The idea that cutting carbon emissions damages a country’s economy needs to be consigned to history once and for all, according to a major new study that reveals how the UK has delivered the deepest carbon cuts and the strongest economic growth of any G7 nation over the past 25 years.
The study from the Energy and Climate Intelligence Unit (ECIU) analyses the GDP growth and emissions reductions delivered by G7 nations since they signed the UN Climate Convention at the Rio Earth Summit in 1992.
It concludes that Britons have become richer, on average, than citizens of any other G7 nation, while also reducing their average carbon footprint more than any other G7 nation.
Overall, UK per capita greenhouse gas emissions fell 33 per cent between 1992 and 2014, the most recent year for which data is available for all G7 nations. However, GDP over the same period grew 130 per cent.
As a result the UK’s carbon intensity, the measure of the amount of CO2 it takes to produce one unit of GDP, fell 53.9 per cent over the period.
The report also confirms the decoupling of economic growth and carbon emissions is firmly established across industrialised nations. Germany’s carbon intensity fell by more than 45 per cent over the period, while France’s fell 42 per cent and the USA’s fell 39 per cent.
The only laggard amongst the G7 was Japan, where GDP has grown 83 per cent, while per-capita emissions have also grown by 10.5 per cent.
Critics of climate action have argued the UK has managed to cut its carbon emissions by deindustrialising its economy and exporting heavy industries and their emissions to other countries.
But the ECIU report reveals this critique is now badly outdated. “An aspect of the UK story is that it has ‘exported’ emissions more than other G7 nations – in other words, a greater proportion of emissions produced from goods and services consumed in the UK are incurred abroad. However, this trend appears to have stopped with the financial crisis, with research indicating the proportion of emissions associated with UK consumption ‘outsourced’ has not grown since 2010.”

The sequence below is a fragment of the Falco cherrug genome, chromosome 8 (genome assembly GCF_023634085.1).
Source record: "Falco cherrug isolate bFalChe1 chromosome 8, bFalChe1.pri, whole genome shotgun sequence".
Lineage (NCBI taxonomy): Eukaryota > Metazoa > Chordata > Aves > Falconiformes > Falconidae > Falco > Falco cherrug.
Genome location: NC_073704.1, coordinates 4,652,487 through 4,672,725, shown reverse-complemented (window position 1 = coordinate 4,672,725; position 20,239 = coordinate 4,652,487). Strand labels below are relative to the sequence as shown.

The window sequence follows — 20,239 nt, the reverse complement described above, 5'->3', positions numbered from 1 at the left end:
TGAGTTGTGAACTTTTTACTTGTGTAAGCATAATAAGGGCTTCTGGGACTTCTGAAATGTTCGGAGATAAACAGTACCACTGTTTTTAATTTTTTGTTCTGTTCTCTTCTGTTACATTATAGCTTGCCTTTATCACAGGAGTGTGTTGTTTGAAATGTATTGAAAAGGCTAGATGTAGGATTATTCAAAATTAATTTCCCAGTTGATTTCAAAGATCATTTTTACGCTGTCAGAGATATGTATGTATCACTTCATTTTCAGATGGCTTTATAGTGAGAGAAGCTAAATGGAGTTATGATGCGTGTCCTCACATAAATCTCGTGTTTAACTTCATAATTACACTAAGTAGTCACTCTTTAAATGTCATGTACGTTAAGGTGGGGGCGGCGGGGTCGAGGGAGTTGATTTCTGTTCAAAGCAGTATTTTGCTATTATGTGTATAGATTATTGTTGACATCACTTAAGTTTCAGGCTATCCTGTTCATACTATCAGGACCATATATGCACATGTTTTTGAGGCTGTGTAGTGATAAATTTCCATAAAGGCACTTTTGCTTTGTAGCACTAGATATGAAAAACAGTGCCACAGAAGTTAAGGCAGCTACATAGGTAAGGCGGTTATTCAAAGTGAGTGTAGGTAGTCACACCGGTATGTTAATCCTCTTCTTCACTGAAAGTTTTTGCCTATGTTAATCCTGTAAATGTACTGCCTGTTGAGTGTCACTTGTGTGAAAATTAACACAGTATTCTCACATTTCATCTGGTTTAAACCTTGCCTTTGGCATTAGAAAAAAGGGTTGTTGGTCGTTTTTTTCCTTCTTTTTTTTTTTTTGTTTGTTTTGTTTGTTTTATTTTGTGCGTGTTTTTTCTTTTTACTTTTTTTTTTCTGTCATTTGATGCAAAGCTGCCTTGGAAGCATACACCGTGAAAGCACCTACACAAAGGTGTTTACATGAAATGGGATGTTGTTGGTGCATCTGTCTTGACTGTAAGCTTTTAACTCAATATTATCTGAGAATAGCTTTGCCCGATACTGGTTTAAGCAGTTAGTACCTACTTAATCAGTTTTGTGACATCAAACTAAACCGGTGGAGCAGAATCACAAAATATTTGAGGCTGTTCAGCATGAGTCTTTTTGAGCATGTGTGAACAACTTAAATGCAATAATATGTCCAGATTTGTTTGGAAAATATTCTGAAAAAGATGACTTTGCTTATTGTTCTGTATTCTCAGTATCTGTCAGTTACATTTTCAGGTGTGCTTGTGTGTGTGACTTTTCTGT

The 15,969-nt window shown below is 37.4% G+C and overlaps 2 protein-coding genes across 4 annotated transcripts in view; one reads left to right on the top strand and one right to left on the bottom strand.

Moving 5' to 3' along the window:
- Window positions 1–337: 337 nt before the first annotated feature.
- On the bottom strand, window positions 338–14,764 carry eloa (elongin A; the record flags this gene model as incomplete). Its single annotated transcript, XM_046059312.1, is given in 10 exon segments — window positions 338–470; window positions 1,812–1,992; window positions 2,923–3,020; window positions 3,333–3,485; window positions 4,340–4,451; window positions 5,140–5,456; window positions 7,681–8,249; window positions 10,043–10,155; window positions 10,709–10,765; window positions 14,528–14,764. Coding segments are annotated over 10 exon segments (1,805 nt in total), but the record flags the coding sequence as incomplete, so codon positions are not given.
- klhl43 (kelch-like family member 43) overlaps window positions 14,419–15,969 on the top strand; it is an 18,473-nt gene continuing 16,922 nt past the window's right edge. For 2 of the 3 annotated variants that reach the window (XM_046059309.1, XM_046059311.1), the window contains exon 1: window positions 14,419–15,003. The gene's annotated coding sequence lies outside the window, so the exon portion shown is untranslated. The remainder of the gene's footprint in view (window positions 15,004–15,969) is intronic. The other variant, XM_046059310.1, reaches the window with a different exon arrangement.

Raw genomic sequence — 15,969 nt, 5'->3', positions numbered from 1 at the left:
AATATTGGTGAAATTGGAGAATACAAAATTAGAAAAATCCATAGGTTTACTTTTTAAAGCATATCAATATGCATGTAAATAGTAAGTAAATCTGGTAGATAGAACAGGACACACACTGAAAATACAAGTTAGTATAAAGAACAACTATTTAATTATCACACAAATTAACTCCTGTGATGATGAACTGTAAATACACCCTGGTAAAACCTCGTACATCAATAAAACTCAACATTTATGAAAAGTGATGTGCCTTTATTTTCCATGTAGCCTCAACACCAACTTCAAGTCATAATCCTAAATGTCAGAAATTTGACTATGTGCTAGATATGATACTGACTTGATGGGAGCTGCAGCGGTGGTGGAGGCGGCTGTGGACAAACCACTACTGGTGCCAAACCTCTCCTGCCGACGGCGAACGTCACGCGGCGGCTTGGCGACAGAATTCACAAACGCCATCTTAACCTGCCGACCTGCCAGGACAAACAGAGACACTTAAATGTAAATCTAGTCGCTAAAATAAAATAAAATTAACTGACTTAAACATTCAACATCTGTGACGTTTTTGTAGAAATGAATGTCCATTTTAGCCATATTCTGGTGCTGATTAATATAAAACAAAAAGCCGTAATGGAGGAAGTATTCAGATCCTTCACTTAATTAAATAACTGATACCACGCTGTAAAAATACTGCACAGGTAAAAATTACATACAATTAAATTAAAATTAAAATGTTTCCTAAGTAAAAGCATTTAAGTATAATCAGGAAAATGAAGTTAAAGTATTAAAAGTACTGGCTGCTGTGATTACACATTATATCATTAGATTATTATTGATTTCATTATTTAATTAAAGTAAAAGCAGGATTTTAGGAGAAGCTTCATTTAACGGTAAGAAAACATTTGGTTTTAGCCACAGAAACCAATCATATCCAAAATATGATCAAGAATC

Since 2010 UK per-capita emissions have continued to fall faster than any other G7 nation except Italy, meaning Britain’s per-capita ‘imported’ emissions are at almost exactly the same level as in the mid-1990s, despite per-capita GDP having more than doubled over the period.
“It’s really time to slay once and for all the old canard that cutting carbon emissions means economic harm,” said ECIU director Richard Black. “As this report shows, if you have consistent policymaking and cross-party consensus, it’s perfectly possible to get richer and cleaner at the same time. Britain isn’t the only country that’s done it – it’s true for most of the G7 – but we’ve clearly been the best of the bunch.”
The report also details how the decoupling trend is now spreading far beyond the G7 with global GDP having grown eight per cent over the past three years while greenhouse gas emissions have remained flat.
Lord Michael Howard, who as UK environment secretary helped negotiate the UN Convention in 1992, urged more world leaders to embrace ambitious decarbonisation policies.
“Before we signed the UN Climate Convention 25 years ago, Sir John Major and I were firmly of the view that reducing Britain’s greenhouse gas emissions would not harm our economy,” he said. “This analysis shows that we were right and the doom-mongers wrong.”
However, he warned emissions were still not falling fast enough to avert the risks presented by climate change.
The report will be released today to coincide with fresh calls from the Mission 2020 initiative for urgent action to accelerate the pace of global emissions reductions prior to 2020.
The initiative is led by former UN climate change chief Christiana Figueres and brings together governments, academics, and the private sector to explore how to deliver on the goals of the Paris Agreement.